Bush fields questions about war and other administration policies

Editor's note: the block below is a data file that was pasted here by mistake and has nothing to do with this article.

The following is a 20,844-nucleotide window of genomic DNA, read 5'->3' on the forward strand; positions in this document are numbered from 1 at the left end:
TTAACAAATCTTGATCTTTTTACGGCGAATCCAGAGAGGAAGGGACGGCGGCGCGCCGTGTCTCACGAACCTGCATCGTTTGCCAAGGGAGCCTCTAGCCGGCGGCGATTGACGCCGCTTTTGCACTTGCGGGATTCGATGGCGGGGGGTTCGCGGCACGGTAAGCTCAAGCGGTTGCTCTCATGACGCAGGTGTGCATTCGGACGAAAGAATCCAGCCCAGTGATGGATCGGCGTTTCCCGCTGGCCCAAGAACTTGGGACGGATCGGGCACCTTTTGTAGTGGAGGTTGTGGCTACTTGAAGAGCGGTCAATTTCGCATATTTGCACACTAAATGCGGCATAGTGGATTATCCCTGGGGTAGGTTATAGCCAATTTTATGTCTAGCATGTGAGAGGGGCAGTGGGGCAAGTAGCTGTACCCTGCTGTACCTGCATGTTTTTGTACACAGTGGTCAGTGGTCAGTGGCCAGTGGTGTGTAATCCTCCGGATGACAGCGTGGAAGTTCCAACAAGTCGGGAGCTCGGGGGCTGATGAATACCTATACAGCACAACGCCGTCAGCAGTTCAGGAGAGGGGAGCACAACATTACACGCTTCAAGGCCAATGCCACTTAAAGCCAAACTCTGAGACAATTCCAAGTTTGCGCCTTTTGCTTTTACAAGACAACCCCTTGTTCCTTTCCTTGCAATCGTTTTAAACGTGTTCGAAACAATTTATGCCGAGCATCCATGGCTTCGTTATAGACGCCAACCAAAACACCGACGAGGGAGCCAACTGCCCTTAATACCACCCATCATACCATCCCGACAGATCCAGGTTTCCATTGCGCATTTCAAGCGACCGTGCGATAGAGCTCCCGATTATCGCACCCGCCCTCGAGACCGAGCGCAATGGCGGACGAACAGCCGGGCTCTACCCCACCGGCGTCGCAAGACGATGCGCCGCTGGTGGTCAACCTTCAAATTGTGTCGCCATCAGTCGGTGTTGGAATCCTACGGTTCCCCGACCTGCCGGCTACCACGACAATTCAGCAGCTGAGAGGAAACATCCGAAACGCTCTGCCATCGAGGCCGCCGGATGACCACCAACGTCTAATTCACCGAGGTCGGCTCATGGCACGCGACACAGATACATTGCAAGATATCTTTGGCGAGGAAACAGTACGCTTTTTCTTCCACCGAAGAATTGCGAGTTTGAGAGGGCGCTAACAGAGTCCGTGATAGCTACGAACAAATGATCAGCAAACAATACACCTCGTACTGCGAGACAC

LOUISVILLE, Ky. – After initial reservations, President Bush said Wednesday that he isn’t bothered by congressional hearings into his domestic spying program as long as they don’t aid the enemy.”That’s good for democracy,” Bush said, provided the hearings don’t “tell the enemy what we’re doing.”In the days after the secret wiretapping without warrants was revealed, Bush cautioned against hearings, saying that congressional leaders had been privately consulted and that he had worked within the law to authorize eavesdropping on Americans with suspected ties to terrorists.Senate Judiciary Chairman Arlen Specter, R-Pa., has promised hearings on the issue, and the Senate Intelligence Committee could also investigate. House Democrats have asked their Intelligence Committee for hearings, and Democrats on the House Judiciary Committee plan to hold a forum on the monitoring program’s legal ramifications on Jan. 20.In Louisville, Bush hosted a casual, town hall-type event reminiscent of his campaign stops. Bush paced, with microphone in hand, like a talk show host in front of signs that left no doubt about the administration’s message of the day: “Winning the War on Terror.”Bush’s approval rating bumped up slightly to 42 percent in December, but it remains low, with 40 percent of Americans approving and 59 percent disapproving of the way he’s doing his job, according to the latest AP-Ipsos poll conducted the first week of January.After his opening remarks, Bush fielded about 10 questions from the audience of invited groups. White House press secretary Scott McClellan said the questions were not prescreened. Bush said no topics were off-limits, and even invited a question about Iran, but nobody asked one.Instead, the audience wanted to know about the war, terrorism and a host of domestic issues, including health care, education and immigration.Bush acknowledged differences over Iraq. “Whether you agree with me or not, we’re doing the right thing,” Bush said, adding that terrorists or insurgents fighting democratic reform in Iraq are “not going to shake my will.”A 7-year-old boy’s question – “How can people help on the war on terror?” – gave Bush an opening to score some political points against his critics and try to keep Democrats from using Iraq as an issue in this year’s midterm elections.”It’s one thing to have a philosophical difference – and I can understand people being abhorrent about war. War is terrible,” Bush said. “But one way people can help as we’re coming down the pike in the 2006 elections is remember the effect that rhetoric can have on our troops in harm’s way, and the effect that rhetoric can have in emboldening or weakening an enemy.”It was the second day in a row that Bush warned his critics to watch what they say or risk giving comfort to U.S. adversaries. On Tuesday, before a gathering of Veterans of Foreign Wars, he said Democrats who do will suffer at the ballot box in November.Bush appeared in a Kentucky district where Andrew Horne, an Iraqi war veteran who opposed the invasion, is hoping to unseat Republican Rep. Anne Northup, a strong Bush supporter.None of the questions Bush received at the Kentucky International Convention Center were combative. Viewpoints were different across the street, where about 200 noisy demonstrators protested Bush’s policies.Renee Woodrum of Louisville said, “When I think it can’t get any worse and then I hear some other scandal or some corrupt thing that’s going on or more soldiers are dying, and I can’t believe it.””I just don’t know how much longer America can afford to have George Bush as our president. I think the war is causing more hatred toward America and encouraging terrorism.”Vail, Colorado
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